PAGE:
The head of the Retirement Systems of Alabama is calling on Gov. Robert Bentley to expand the state's Medicaid Agency to include more than 300,000 new eligibles under the Patient Protection and Affordable Care Act.
"I cannot understand why you would throw away a billion and a half dollars" Dr. Bronner said during an exclusive interview.
Under the federal healthcare law, also known as Obamacare, states have the option to expand their Medicaid programs to include individuals who are at 133% of the poverty level and don't have health insurance. In Alabama, that makes up about 300,000 people.
To Dr. Bronner, he doesn't see how anyone could turn those people away from health insurance.
Bronner said, "You can help three hundred thousand women and children and to the person who doesn't want to help three hundred thousand women and children, what's wrong with you?"
When he brought up the idea of waiting until 2014 to expand the program, Dr. Bronner called that prospect, "disgusting."
Alabama would have no costs for the first three years. Under the law, starting in 2014 and ending in 2016, the entire cost of the Medicaid expansion would be covered by the federal government. Beginning in 2017, Alabama will have to cover 5% of the cost of the Medicaid expansion and beginning in 2020, the state would have to cover 10% of the entire Medicaid expansion. Estimates by the Kaiser Family Foundation and economists at UAB Medical Center project the state price tag to be in the range of $700 million to $800 million.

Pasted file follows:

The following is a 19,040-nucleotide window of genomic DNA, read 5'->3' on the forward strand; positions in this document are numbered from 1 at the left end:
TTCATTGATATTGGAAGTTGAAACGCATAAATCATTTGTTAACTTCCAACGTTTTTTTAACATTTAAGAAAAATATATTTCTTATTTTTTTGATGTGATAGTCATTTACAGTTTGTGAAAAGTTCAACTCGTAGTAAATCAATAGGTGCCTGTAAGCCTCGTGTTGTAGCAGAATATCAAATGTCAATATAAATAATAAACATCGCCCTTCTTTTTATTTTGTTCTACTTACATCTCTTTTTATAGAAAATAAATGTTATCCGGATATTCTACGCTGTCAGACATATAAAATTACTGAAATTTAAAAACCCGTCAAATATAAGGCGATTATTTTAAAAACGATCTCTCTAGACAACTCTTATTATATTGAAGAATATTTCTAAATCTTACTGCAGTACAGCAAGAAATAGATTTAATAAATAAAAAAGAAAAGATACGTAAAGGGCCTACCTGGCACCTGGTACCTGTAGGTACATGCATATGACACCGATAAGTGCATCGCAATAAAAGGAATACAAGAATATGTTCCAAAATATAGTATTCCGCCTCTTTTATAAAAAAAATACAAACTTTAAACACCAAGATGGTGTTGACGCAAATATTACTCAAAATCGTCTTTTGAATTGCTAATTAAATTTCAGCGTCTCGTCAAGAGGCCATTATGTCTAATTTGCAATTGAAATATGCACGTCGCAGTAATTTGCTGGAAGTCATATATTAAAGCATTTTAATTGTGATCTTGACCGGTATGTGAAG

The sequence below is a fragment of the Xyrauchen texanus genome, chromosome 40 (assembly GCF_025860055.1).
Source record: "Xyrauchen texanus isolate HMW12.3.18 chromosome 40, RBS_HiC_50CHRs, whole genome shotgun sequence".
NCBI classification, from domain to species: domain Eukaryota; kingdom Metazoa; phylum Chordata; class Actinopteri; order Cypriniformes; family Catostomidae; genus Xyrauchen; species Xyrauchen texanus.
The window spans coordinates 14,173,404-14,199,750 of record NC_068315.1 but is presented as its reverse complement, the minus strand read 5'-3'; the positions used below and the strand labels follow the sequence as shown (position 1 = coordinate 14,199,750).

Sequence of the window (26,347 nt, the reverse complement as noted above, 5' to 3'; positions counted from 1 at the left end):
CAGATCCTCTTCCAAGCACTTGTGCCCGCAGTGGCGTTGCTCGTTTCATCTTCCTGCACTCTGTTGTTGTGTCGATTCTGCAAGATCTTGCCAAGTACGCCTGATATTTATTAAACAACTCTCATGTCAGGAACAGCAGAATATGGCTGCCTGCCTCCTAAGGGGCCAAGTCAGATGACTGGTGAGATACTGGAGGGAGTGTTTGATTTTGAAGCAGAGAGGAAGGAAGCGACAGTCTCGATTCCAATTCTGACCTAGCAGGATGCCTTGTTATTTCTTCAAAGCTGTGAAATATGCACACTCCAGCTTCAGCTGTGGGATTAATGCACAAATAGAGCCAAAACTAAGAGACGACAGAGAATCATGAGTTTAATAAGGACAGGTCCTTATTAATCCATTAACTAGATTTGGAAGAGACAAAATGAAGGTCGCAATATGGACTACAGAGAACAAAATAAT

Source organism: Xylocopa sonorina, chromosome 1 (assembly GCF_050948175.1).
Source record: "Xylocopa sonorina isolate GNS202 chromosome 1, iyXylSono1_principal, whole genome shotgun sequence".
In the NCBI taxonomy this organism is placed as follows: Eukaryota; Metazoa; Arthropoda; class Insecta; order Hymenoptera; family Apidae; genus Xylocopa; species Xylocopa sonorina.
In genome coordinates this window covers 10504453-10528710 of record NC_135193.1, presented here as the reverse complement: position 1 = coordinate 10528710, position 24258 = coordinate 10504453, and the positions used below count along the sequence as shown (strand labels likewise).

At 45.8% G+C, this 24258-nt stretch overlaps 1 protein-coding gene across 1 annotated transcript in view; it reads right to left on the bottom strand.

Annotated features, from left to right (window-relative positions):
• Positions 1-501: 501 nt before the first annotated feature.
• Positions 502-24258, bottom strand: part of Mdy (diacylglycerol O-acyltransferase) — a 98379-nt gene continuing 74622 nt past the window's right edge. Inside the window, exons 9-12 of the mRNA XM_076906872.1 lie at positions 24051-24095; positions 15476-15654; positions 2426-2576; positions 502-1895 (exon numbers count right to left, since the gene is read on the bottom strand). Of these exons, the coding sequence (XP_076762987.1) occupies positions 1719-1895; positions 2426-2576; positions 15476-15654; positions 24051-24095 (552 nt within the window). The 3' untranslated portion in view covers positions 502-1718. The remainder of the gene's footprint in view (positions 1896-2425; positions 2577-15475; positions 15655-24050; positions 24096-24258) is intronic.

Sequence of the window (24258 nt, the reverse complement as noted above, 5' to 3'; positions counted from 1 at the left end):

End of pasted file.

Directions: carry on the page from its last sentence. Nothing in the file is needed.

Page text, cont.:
Democrats in the Alabama Legislature proposed an expansion of Medicaid during the 2013 Regular Session but Republicans who control supermajorities in both the House and Senate basically ignored the proposal.
Overall, the state would receive $1.5 billion annually to cover the expansion of Medicaid. Alabama's Medicaid Agency is currently undergoing historic reforms to transform the program from a fee-for-service, to a capitated model, which is billed as a cost saving measure. Medicaid takes up approximately one third of the state's General Fund Budget, more than $600 million annually.
In a statement, Gov. Bentley's Press Secretary Jennifer Ardis said, "Governor Bentley has said all along that Medicaid is a broken system and believes it is irresponsible to expand a broken Medicaid system. It will take some time for these reforms to be implemented and begin to benefit patients currently on the Medicaid rolls."
Dr. Bronner says it's not just about providing people with health insurance who otherwise wouldn't be able to afford it. He also says Medicaid expansion is an economic development opportunity that the state can't pass up. Bronner even said it would be bigger than the Hyundai, Mercedes-Benz, and Airbus projects combined.
"I don't know how many jobs you would create but I do know Georgia says it would create 70,000 and we're half the size of Georgia" Dr. Bronner said. "So if we create 35,000 that would be the biggest thing in the history of the state that I know of."
If Alabama doesn't expand Medicaid by December 31, then it will miss out on the first quarterly payments from the federal government.
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